it’s the patrimoine that is important not it’s status as a church in this case,
            people can look past religion and see it in a wider culture of heritage

    1. Pip

      As an in-law of mine, serious financial guy, would say from time to time, a fire is always suspicious.
      A rallying cry for Europe?

    1. Brother Barnabas

      am sure that’s especially upsetting for you, J – know what it’s like watching from afar

      besos pal

      1. Janet, I ate my avatar

        Thanks BB, a loss on many levels
        Emotionally it has felt like France is going up in flames the last couple of years and here is the actual 0km spot in flames

  4. T Oylett

    amazing how all of the usual troglodytes on here are allowed post their inane commentary on the destruction of one of the greatest feats of architectural design, period. have yis no cat posts to look at?

  5. Bertie Theodore Alphege Blenkinsop

    That’s very sad.
    Like many people I’m sure, I’ve so many happy memories of visiting it.

  6. Keane of Thrones


    Like buildings like that will never be built again

    I did visit it
    Like I know I did
    But I can’t remember
    Hopefully there’s pics on an old redundant laptop

    A huge loss to the city of Paris

  7. bisted

    …so sad…one of the world’s great landmarks…still mesmerised by that huge, round stained glass window…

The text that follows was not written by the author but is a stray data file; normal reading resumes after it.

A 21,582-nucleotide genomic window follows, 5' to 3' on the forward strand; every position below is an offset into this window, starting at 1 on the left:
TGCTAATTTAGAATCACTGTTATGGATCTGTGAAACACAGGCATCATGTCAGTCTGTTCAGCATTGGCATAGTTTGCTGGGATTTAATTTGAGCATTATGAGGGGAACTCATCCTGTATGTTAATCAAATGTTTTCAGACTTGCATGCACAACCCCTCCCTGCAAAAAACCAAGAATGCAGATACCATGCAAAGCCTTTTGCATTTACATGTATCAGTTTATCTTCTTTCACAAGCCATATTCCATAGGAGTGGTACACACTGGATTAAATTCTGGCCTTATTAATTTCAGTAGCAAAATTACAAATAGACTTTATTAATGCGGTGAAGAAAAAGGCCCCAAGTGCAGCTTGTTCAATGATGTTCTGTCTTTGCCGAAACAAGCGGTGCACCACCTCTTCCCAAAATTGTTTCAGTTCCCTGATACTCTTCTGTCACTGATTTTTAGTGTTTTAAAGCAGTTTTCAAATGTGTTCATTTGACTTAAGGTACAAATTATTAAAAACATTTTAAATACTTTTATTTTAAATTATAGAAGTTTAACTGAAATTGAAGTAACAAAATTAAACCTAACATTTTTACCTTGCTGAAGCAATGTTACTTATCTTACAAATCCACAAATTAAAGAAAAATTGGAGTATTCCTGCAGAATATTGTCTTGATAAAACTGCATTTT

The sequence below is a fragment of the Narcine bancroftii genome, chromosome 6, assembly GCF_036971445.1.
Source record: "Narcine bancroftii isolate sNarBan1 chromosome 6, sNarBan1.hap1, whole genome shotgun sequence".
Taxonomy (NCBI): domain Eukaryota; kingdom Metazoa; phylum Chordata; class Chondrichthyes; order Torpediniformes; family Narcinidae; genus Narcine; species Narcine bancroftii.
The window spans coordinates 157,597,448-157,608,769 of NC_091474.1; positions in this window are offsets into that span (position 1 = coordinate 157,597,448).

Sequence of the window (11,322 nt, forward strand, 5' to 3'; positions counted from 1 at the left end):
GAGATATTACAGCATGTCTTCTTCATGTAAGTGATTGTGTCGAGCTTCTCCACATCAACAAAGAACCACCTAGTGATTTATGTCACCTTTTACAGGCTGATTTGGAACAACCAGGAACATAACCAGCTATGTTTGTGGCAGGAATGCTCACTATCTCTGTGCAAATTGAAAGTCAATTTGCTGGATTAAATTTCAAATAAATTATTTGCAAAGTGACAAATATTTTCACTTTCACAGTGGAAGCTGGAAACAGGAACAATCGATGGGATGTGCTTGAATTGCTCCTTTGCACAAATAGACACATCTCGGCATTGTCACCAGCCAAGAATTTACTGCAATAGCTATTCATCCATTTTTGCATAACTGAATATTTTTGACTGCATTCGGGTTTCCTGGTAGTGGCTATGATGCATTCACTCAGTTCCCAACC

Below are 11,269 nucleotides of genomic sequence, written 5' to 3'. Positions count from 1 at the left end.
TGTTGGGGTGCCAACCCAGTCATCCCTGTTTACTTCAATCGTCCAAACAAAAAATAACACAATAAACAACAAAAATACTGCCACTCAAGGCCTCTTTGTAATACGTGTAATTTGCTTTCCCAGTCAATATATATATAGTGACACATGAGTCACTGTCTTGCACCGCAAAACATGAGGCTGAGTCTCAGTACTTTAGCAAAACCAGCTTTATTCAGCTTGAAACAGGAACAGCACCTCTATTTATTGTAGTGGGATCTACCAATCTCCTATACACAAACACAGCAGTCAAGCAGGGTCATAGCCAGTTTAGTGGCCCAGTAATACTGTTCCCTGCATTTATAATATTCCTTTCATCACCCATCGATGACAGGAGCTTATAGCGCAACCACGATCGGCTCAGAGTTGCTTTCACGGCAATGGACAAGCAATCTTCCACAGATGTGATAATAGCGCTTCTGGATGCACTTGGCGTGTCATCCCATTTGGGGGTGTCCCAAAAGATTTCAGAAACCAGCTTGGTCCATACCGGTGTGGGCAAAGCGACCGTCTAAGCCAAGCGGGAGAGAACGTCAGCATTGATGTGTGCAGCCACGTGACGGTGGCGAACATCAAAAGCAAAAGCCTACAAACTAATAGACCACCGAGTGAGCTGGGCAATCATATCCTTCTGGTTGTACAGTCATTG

1. Janet, I ate my avatar

      the firemen are saying they have saved a lot of the structure, keeping fingers crossed all is not lost

      1. Daisy Chainsaw

        It looks like only the spire collapsed, the stone structure seems in tact. I hope it can be rescued and repaired, it’s a beautiful peice of architecture.

      1. Daisy Chainsaw

        She’s not the only one, a lot of the alt-reich are at it. Will they as quick to blame christians for the fire at the Al-Aqsa mosque?

    1. Nigel

      Apparently blaming Muslims is competing with blaming Macron to distract from the yellowjackets, although you;d think he’d have left a few scorched yellow vests lying around the site just to properly frame them for it.

  8. Catherine costelloe

    It’s similar to Windsor Castle in the 1990’s ….a light bulb near a curtain started that fire .

  9. Spaghetti Hoop

    Heartbreaking images. Plus one firefighter is seriously injured. Good news though that reconstruction of some elements are possible. Was just going through some destroyed heritage lists. Fires, earthquakes and bombings have destroyed and altered so much built world heritage that humanity would never progress if we were to mourn every loss and not rebuild. If you saw what reconstructors did with the Cloth Hall at Ypres after it was destroyed in WW1, plus Windsor Castle in the 1990s. The Irish people lost all their historic records when they were destroyed in the Four Courts in 1922, but we moved on with parish records instead. Notre Dame will never look the same again without its spire, but it becomes a part of history for its fire – the pre-2019 cathedral will be in the memory of Parisians and visitors. Vive la France!